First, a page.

- Negative Binomial Distribution
- Non-Central Distribution
- Noncentral Beta Distribution
- Normal Distribution.

- Parabolic Distribution
- Pareto Distribution.
- Pearson Distribution.
- PERT Distribution.
- Phase Type Distribution
- Pólya Distribution
- Poisson Distribution.
- Power Function Distribution
- Power Law Distribution
- Power Series Distributions

- Rademacher Distribution
- Rayleigh Distribution.
- Reciprocal Distribution.
- Relative Frequency Distribution
- Rician Distribution.
- Robust Soliton Distribution

- Semicircle Distribution
- Severity Distribution
- Sine Distribution
- Skellam Distribution (Poisson Difference Distribution)
- Skewed Distribution
- Special Distribution: Definition, List of
- Stable Distribution
- Standard Power Distribution & U Power Distribution
- Symmetric Distribution

- T Distribution.
- Trapezoidal Distribution.
- Triangular Distribution.
- Truncated Normal Distribution.
- Tukey Lambda Distribution.
- Tweedie Distribution.

See also:

## Birnbaum-Saunders distribution

The Birnbaum-Saunders distribution is a continuous probability distribution that was introduced by Z. W. Birnbaum and S. C. Saunders in 1969. It is a two-parameter distribution, with the parameters alpha and beta. The Birnbaum-Saunders distribution is a generalization of the Weibull distribution, and it can be used to model a variety of data sets, including data sets that are skewed or have heavy tails.

The Birnbaum-Saunders distribution is defined as follows:

f(x) = (beta * x)^(alpha – 1) * exp(-beta * x) / Gamma(alpha),

where:

f(x) is the probability density function of the Birnbaum-Saunders distribution.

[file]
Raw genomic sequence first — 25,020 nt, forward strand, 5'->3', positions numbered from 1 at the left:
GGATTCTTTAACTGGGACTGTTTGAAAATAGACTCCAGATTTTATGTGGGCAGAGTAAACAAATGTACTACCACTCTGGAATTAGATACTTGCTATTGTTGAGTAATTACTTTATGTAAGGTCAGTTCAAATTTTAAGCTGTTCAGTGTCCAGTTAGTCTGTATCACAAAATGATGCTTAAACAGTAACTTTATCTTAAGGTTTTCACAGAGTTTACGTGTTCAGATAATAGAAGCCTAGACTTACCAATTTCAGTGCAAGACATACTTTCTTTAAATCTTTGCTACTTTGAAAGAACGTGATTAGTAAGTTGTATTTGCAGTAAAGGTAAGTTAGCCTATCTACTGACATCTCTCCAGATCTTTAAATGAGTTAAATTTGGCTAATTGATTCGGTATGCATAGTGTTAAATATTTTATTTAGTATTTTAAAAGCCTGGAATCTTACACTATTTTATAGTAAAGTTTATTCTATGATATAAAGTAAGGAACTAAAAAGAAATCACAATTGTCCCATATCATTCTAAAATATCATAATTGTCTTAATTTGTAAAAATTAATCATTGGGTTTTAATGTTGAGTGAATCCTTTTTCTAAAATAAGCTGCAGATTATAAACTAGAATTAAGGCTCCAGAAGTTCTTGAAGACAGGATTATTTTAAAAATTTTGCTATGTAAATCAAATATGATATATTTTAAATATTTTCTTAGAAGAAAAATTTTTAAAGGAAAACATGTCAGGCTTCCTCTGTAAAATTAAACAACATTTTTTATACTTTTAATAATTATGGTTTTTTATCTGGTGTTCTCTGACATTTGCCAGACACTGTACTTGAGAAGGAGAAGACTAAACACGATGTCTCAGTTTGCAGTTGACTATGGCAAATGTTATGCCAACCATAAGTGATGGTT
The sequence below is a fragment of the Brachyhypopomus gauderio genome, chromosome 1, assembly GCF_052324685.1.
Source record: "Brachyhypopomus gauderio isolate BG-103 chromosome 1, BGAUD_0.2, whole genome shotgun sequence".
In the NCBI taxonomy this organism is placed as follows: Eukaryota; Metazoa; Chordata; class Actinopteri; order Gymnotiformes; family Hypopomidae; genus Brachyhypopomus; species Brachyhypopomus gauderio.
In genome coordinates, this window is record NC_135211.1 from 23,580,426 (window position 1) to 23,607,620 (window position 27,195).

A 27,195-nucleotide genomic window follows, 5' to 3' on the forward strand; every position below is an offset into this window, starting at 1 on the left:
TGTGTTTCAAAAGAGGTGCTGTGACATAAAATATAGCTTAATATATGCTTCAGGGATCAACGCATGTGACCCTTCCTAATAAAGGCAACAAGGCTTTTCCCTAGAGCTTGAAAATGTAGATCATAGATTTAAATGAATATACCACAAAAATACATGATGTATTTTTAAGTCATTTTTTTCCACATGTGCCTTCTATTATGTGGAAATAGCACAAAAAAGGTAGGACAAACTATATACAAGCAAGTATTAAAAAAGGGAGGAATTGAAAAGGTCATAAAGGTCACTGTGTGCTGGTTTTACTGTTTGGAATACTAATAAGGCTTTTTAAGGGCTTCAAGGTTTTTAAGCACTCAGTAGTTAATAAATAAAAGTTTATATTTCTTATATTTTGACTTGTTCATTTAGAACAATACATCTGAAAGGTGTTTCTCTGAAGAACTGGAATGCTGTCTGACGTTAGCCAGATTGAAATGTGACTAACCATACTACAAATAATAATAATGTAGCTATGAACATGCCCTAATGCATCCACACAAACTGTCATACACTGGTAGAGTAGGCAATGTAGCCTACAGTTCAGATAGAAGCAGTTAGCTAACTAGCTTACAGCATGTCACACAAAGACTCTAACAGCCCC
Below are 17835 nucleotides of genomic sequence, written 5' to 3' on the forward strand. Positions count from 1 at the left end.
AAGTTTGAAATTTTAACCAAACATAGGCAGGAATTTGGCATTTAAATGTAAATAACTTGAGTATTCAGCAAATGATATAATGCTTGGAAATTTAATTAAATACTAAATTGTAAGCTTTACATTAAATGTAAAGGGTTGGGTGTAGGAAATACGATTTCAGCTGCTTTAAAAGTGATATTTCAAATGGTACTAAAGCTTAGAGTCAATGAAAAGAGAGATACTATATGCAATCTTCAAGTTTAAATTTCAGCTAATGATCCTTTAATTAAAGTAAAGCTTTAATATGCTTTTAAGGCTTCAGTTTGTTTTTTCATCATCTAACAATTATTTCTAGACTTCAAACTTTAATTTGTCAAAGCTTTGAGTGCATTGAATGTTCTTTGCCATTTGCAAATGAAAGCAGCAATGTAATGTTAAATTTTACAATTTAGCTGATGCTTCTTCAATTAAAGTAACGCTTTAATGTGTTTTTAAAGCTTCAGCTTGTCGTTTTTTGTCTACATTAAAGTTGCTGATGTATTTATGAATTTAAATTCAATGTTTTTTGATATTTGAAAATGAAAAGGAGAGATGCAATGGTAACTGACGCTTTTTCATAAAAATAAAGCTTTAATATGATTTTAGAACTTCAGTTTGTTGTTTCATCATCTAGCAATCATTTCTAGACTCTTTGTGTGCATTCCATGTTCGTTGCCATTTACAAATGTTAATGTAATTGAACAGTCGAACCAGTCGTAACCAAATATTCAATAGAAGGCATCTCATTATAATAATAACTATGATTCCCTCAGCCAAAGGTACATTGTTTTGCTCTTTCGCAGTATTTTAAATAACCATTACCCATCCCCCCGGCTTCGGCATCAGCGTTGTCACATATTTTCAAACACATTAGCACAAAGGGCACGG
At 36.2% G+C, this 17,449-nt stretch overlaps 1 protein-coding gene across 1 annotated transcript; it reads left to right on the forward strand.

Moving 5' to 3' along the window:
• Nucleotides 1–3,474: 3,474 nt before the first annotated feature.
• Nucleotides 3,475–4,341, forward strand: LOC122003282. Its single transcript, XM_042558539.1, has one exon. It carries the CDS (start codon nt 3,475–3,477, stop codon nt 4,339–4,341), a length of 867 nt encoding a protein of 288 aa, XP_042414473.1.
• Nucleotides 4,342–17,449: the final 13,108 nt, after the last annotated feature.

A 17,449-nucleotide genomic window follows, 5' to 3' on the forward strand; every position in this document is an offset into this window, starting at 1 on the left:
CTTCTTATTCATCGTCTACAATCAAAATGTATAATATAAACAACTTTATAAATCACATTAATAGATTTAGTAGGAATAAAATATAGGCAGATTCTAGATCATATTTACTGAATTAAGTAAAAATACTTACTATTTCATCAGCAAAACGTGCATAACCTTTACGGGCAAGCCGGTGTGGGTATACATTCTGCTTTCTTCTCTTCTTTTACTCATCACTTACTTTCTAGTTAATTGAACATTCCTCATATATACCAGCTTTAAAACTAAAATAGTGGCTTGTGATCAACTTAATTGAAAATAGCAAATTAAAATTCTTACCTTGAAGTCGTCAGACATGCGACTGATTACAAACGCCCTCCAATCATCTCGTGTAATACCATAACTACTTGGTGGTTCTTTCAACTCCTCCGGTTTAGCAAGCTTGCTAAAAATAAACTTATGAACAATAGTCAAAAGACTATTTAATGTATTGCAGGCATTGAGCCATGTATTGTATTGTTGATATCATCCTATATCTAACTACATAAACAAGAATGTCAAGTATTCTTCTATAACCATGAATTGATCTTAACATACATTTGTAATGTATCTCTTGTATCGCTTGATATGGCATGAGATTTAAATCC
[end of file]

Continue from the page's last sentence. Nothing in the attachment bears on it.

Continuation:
x is the random variable.

alpha and beta are the parameters of the distribution.

Gamma(alpha) is the gamma function.

The Birnbaum-Saunders distribution has a number of properties that make it a useful tool for modeling data. These properties include:

The Birnbaum-Saunders distribution is flexible, and it can be used to model a variety of data sets.

The Birnbaum-Saunders distribution is robust, and it is not sensitive to outliers.

The Birnbaum-Saunders distribution is easy to estimate, and there are a number of software packages that can be used to estimate the parameters of the distribution.

The Birnbaum-Saunders distribution is a useful tool for a variety of applications, including:

Statistical modeling: The Birnbaum-Saunders distribution can be used to model a variety of data sets, including data sets that are skewed or have heavy tails.

Risk analysis: The Birnbaum-Saunders distribution can be used to model the risk of rare events, such as natural disasters or financial crises.

Decision making: The Birnbaum-Saunders distribution can be used to make decisions under uncertainty, such as decisions about how to allocate resources or how to invest money.

Overall, the Birnbaum-Saunders distribution is a versatile and powerful tool for modeling data. It is easy to estimate and use, and it can be used to model a variety of data sets.

Here are some additional details about the Birnbaum-Saunders distribution:

The Birnbaum-Saunders distribution is unimodal, with a median of beta.

The mean (μ) and variance (σ2) of the Birnbaum-Saunders distribution are given by: